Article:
Ads.txt: what’s the function of the file?
Lots of websites finance themselves through advertisements. Ads allow website providers to generate revenue and make the media content on their pages available to visitors for free. A big market for programmatic advertising (fully automatic sale and purchase of online advertisement spots) has appeared as a result – and it sometimes handles pretty substantial amounts of money. So it’s no wonder that there are also plenty of black sheep romping about in this area, trying to get a piece of the marketing cake without any actual effort. With the initiative ads.txt, the Interactive Advertising Bureau (IAB) wanted to hamper attempts at ad fraud. Ad fraud refers to mock advertising efforts that either aren’t provided at all, or only to an insufficient extent.
Ads.txt & IAB: the motivation behind the initiative
The Interactive Advertising Bureau (IAB) is an international advocacy group for the online marketing industry. Their goal is to strengthen the industry, develop standards, and sustainably improve online advertising. Along with this, the association also endeavors to detect and prevent fraud within the industry. This concerns ad fraud in particular, which squanders huge sums of money every year. Both advertisers and honest publishers suffer from this type of fraud: While advertisers invest their money in scammers without receiving anything in return, website providers lose important revenue as cybercriminals pocket the money in their place.
Programmatic advertising functions automatically, for the most part: publishers offer advertising spots on their pages (e.g. on online magazines or blogs) and advertisers purchase or bid on these spots. The whole process usually takes place via a middleman – generally on a platform where sales or auctions take place. In this environment, cybercriminals frequently rely on the domain spoofing scam: advertisers believe that they’re buying an ad space from a renowned publisher (e.g. the online presence of an internationally recognized newspaper) – but the ads are later displayed on a completely different page.
Strictly speaking, these marketplaces don’t deal in advertising space in the same sense as classic offline media, because the purchased advertisement is often not played continuously or shown to every page visitor. Instead, advertisers pay for impressions, the site visits on which their advertisement is actually seen. For the sake of simplicity, though, we won’t go into the subtleties of programmatic advertising here, nor will we explain the different forms of dealers and marketplaces. These details aren’t important for understanding the function of ads.txt.
The platform on which the ad fraud takes place doesn’t even have to be involved in the fraud. Often, the operator has no idea that scams are happening on their site. With ad fraud, cybercriminals feign that the website that they want to place the advertisement on is another, far more renowned one – in other words, they conceal the identity of their actual website. This is referred to as website cloaking. The website actually being offered usually has comparatively little traffic and often also has a bad reputation that could even cast the advertiser in a bad light. The ads.txt file is meant to prevent such scams.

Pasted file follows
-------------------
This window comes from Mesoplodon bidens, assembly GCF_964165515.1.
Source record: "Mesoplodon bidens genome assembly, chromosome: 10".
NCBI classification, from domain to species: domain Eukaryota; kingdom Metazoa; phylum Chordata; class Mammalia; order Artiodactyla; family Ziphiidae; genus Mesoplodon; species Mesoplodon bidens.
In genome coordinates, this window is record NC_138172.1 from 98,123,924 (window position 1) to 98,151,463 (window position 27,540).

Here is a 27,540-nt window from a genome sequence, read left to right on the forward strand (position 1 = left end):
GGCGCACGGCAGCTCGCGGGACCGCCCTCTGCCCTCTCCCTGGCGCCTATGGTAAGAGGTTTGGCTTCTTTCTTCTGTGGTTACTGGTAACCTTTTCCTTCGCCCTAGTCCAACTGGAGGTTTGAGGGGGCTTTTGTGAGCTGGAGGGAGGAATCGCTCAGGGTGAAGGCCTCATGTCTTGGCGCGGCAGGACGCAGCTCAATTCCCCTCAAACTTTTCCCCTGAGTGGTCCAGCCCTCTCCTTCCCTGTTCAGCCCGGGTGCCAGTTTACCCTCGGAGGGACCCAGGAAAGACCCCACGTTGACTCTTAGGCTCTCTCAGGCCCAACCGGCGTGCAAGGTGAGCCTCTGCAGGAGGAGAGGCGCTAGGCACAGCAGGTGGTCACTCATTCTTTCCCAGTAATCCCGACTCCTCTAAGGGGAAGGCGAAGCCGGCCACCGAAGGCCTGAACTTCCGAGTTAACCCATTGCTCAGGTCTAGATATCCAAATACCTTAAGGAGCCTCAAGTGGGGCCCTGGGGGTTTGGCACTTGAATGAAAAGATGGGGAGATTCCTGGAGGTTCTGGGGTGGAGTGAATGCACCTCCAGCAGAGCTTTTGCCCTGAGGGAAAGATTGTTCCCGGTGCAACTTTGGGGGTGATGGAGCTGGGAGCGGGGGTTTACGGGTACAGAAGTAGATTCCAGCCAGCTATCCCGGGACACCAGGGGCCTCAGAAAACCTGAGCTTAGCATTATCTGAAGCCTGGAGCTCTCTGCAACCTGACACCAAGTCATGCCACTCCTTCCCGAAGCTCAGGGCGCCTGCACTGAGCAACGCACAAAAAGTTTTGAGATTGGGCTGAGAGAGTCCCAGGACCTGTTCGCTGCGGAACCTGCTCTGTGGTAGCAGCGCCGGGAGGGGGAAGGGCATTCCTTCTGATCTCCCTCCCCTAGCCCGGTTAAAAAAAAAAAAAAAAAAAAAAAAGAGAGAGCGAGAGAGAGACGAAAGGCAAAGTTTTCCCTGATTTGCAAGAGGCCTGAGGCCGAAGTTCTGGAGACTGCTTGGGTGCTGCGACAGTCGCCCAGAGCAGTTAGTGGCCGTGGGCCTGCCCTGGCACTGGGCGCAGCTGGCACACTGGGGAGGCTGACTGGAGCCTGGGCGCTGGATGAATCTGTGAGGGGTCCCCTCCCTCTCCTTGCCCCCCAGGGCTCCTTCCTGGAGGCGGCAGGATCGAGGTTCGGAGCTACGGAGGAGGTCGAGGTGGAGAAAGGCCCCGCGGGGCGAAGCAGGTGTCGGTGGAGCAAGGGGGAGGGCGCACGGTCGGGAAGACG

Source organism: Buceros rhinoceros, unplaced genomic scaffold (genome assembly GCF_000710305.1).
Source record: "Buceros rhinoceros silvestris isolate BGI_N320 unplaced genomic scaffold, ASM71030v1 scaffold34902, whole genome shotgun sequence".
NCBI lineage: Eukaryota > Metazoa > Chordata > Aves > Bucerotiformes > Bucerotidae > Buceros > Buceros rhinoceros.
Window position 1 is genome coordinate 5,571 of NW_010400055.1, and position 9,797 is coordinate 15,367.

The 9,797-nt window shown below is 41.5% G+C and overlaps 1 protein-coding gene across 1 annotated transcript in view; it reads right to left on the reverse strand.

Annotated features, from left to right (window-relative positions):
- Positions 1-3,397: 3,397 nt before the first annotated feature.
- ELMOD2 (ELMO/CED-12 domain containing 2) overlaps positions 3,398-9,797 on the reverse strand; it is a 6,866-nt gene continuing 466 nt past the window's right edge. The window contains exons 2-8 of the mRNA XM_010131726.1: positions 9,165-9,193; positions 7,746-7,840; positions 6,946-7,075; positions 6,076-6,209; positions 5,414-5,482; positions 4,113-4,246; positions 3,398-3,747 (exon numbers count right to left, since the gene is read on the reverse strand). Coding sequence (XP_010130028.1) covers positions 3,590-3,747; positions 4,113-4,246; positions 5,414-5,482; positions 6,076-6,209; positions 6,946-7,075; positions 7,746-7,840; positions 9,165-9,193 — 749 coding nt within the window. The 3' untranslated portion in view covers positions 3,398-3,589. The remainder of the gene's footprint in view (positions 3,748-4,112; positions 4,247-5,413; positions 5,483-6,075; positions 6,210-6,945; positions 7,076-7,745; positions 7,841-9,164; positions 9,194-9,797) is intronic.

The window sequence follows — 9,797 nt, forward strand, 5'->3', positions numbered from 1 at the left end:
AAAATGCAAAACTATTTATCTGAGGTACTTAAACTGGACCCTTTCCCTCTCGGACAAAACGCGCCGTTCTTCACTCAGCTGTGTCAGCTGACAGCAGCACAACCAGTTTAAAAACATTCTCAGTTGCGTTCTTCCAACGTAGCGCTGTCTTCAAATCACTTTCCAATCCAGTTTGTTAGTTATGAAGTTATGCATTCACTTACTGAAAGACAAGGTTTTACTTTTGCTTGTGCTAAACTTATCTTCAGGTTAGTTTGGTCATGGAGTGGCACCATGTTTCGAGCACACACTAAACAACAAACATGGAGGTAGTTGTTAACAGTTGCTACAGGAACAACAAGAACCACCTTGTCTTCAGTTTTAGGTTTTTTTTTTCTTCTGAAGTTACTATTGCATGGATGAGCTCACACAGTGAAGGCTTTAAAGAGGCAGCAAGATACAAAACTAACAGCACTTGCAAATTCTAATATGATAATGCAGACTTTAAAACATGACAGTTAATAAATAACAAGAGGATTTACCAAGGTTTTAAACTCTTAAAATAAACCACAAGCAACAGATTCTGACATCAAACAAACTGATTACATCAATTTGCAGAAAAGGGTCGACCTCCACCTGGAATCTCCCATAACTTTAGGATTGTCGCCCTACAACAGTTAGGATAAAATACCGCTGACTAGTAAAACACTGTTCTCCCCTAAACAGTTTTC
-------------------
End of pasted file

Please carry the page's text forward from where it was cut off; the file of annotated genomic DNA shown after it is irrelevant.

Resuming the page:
How does ads.txt work?
IAB uses “ads” as an acronym for “authorized digital sellers” – although the term “ad” is more often used as an abbreviation for “advertising.” In this simple text file, the publisher should list out all providers that are permitted for the sale of their advertising space. The file gives publishers a greater say in trading their advertising space. At the same time, it also ensures more transparency, as it specifies exactly which providers are to be cooperated with.
Publishers deposit the ads file into the root directory of their web presence, the uppermost directory of the website. This is where robots.txt is located, for example, which provides the information for search engine crawlers. Ads.txt can also be processed by crawlers in the exact same way. The text file is publically accessible and can be read by machines as well as humans.
Since the file is located in the root directory and is required to be called ads.txt (example.com/ads.txt), it’s pretty quick and easy to find: For example, the ads.txt files of The New York Times, The Guardian, or The Washington Post can be called up with no further ado. This way, advertisers and platforms can check whether the sale is even permitted by the merchant in question. If a publisher is listed on an advertising marketplace and the corresponding ads file can be checked by all those involved, then it’s significantly more difficult for scams to run on platforms that spoof a false identity that’s not listed in the ads.txt.
With ads.txt, it’s now verifiable whether an offer is real or not. Some marketplaces, such as Google, have already implemented the standard on their own platforms. Ads.txt is automatically crawled if a publisher has made their inventory available. If the publisher hasn’t noted the marketplace in their ads.txt file, then no transaction can take place.